Roy Rogers was a legendary American actor, singer, television host, and owner of the famous palomino stallion, Trigger. The iconic duo of Rogers and Trigger graced the big screens in the 1940s and 50s.
The American icons were beloved for their many cowboy movies and TV shows. “The King of Cowboys” and his beautiful palomino stallion were fan favorites, known for their wonderful Hollywood performances.
Here are seven interesting facts about Trigger, Roy Rogers’ beloved horse and film co-star.
Trigger Originally Went by A Different Name
The original name of Roy Roger’s horse Trigger was Golden Cloud. Golden Cloud was one of many horses that were brought in for Rogers’ to try for his role in “Under Western Stars”.
After the first ride, Rogers knew that the palomino stallion was the perfect match and didn’t even consider any other horses. Golden Cloud was smart, fast, had a nice lope and a good attitude.
While on set, actor Smiley Burnette told Rogers, “Roy, as quick as that horse of yours is, you ought to call him Trigger.” The name stuck, and the stallion’s rise to fame began.
After the release of “Under Western Stars”, Rogers realized his equine co-star was almost as popular as him. As a huge fan of Trigger himself, Rogers set out to buy the lovely palomino so they could star in more films together.
Rogers ended up buying Trigger from his owner Clyde Hudkins of Hudkins Stables. He bought the horse for $2,500 (approximately $30,000 today) and made payments until he was paid off in full. Rogers went on to say that purchasing Trigger was “for sure and certain the best $2,500 I have ever spent.”
Trigger is a Thoroughbred Cross
Trigger was out of a Thoroughbred sire and an unregistered mare, that was sometimes described as cold-blooded. His mother, who was also palomino, was thought to be a Quarter horse cross.
Trigger was said to be born on July 4, 1934, though some sources say he was born in 1932. He was born in San Diego, California and stood at 15.3 hands tall.
Trigger Had Backup Horse for Stunts
For some of his more dangerous stunts, as well as personal appearances, Trigger had backup stunts. Trigger’s famous backups included Little Trigger and Allen’s Golden Zephyr.
Little Trigger was said to be a Morgan that was recognizable by his white blaze and four white stockings. He was slightly shorter than Trigger, standing at 15 hands tall, and had a slightly stockier build. He was said to know over 100 tricks, and he performed some of Trigger’s most difficult action shots.
Allen’s Golden Zephyr, also known as Trigger Jr., was a registered Tennessee Walking horse that also had four white stockings and a blaze. Trigger Jr.’s main job was to make personal appearances on behalf of Trigger. He was also a very successful stud, siring many offspring. Unlike his doubles, Trigger only had one sock on his left leg and a wide blaze.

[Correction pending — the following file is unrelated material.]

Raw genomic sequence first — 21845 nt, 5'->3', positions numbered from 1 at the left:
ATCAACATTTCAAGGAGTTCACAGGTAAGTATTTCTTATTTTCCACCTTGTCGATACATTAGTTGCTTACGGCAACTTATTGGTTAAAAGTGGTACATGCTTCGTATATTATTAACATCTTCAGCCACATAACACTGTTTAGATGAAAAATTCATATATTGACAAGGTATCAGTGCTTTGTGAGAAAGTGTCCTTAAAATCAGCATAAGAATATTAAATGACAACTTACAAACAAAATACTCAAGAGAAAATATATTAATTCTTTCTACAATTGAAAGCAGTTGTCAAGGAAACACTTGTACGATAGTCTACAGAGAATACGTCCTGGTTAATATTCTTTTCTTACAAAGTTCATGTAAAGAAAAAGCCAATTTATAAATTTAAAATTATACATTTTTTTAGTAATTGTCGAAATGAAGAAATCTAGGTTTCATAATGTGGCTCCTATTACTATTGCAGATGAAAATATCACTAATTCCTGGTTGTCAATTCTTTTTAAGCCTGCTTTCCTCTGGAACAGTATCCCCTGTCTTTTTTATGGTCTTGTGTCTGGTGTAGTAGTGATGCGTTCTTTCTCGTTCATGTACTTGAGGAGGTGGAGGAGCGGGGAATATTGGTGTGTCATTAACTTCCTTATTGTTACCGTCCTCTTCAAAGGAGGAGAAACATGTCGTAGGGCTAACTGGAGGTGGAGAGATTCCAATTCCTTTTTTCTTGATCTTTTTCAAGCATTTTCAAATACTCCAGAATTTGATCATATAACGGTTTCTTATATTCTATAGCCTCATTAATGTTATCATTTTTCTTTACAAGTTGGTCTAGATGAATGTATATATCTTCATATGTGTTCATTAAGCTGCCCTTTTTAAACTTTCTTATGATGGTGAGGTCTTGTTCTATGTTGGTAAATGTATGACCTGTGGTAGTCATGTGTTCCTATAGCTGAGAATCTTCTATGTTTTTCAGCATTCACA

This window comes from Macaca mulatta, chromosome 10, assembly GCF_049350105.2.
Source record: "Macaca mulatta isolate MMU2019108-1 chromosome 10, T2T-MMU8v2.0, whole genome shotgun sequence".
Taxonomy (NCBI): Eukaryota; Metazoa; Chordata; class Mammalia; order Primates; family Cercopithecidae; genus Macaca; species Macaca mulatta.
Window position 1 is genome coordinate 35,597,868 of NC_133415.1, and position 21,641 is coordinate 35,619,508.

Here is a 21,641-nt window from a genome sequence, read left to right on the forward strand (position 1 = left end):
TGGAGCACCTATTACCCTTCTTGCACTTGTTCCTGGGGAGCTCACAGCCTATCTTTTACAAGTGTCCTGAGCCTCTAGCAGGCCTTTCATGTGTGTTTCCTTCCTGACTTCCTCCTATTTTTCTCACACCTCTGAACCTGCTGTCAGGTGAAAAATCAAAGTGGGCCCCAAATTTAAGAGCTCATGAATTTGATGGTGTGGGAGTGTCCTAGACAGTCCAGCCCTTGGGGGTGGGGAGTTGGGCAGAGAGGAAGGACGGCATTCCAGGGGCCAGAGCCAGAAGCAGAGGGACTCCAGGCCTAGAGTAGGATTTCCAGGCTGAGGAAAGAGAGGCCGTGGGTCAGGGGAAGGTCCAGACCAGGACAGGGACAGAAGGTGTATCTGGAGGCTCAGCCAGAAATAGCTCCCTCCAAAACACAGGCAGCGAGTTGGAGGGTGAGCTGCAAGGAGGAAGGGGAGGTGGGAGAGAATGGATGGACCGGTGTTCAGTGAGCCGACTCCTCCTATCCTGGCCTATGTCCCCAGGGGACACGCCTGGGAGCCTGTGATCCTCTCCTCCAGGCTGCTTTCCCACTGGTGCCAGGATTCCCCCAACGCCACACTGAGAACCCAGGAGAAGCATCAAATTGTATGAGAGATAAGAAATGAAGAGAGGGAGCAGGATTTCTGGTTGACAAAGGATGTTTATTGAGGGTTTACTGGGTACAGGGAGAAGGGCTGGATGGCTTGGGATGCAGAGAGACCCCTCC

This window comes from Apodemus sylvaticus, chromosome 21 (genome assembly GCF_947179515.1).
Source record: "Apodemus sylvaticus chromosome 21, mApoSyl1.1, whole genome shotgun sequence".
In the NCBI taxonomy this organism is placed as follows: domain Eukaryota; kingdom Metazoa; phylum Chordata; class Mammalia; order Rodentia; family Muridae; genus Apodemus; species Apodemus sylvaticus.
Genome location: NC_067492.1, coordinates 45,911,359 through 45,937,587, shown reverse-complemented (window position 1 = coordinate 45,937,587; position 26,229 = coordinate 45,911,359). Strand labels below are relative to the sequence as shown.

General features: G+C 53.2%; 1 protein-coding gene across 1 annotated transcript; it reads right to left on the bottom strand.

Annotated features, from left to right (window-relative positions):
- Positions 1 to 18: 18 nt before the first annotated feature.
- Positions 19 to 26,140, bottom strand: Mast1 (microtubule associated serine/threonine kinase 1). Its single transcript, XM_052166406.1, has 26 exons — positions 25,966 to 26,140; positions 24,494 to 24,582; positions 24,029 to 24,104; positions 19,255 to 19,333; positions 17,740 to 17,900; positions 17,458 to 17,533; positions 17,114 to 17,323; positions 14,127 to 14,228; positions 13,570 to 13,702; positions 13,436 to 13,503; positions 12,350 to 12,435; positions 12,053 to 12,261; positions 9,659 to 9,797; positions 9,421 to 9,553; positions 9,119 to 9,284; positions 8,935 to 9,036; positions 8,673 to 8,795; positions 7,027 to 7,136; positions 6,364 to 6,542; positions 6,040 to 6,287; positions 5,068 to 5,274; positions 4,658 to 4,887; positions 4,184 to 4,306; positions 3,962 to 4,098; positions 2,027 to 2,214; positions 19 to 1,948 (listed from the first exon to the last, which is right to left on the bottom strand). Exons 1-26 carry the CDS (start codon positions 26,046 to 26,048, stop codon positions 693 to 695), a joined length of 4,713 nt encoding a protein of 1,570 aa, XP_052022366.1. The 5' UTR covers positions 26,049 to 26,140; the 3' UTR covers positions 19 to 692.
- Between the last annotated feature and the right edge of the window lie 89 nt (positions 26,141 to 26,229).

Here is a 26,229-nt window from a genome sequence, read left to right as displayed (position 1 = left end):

Trigger Was Known as “The Smartest Horse in Movies”
Trigger was often referred to as “the smartest horse in movies.” Famed Hollywood horseman Glenn Randall was Trigger’s trainer and was responsible for teaching the stallion most of what he knew.
Trigger’s signature trick was his vertical rear. However, the stallion was said to know over 100 tricks. One of the most impressive stunts Trigger was able to perform is walking up to 50 feet on his hind legs. Included in our list of the most famous horses ever, he appeared in 88 movies and 100 episodes of TV.
Also read, how smart is a horse?
Though Trigger Was a Stallion, He Was Never Bred
Trigger was a stallion for his entire life, but he was never bred. Rogers opted to not breed Trigger, as he thought the stallion may lose his sweet disposition and find mares more interesting than movies.
Due to his celebrity status and kind nature, Trigger made many personal appearances. He would do events, visit children’s hospitals and shelters. Roger would often park his horse trailer with Trigger outside event arenas so even kids without tickets would get the chance to see the legendary stallion.
Trigger Lived to an Old Age
Tigger died on July 3, 1965, at Rogers’ ranch in Apple Valley, California. Trigger was 30 years old when he passed, and his cause of death is unknown.
After a largely successful career in Hollywood, Trigger lived out his days with his doting owner. He was so famous at the time that he even got his own comic books.
After His Death, Trigger Was Stuffed and Mounted
After his passing, Trigger was preserved and mounted by Everett Wilkens of Bischoff’s Taxidermy in Los Angeles. His hide was carefully stitched over a foam mold of his likeness.
The taxidermied Trigger is posed rearing, as that was one of the stallion’s signature moves. He was put on display at the Roy Rogers and Dale Evans Museum in Apple Valley, California, after opening in 1967. Trigger was a very popular attraction at the museum, with people coming from all over to view the stunning palomino. In its prime, the museum would receive over 200,000 visitors a year.
That same year, Rogers had a 24-foot tall fiberglass statue of Trigger rearing made. The statue sat on top of the museum for guests to see from the highway.
In 2003, the Roy Rogers and Dale Evans Museum moved from California to Branson, Missouri. Trigger is displayed at the Missouri museum alongside his fiberglass statue, Buttermilk, Dale Evans’ horse, and Bullet, a German Shepherd dog. The preserved animals were on display at the museum until it closed in 2009.
After the museum closed down, the items were auctioned off in 2010 in New York City. Trigger’s preserved remains were sold to television channel RFD-TV for $266,500. A developer by the name of Bob Tinsley bought the fiberglass statue and in 2018 returned to Apple Valley, California for display.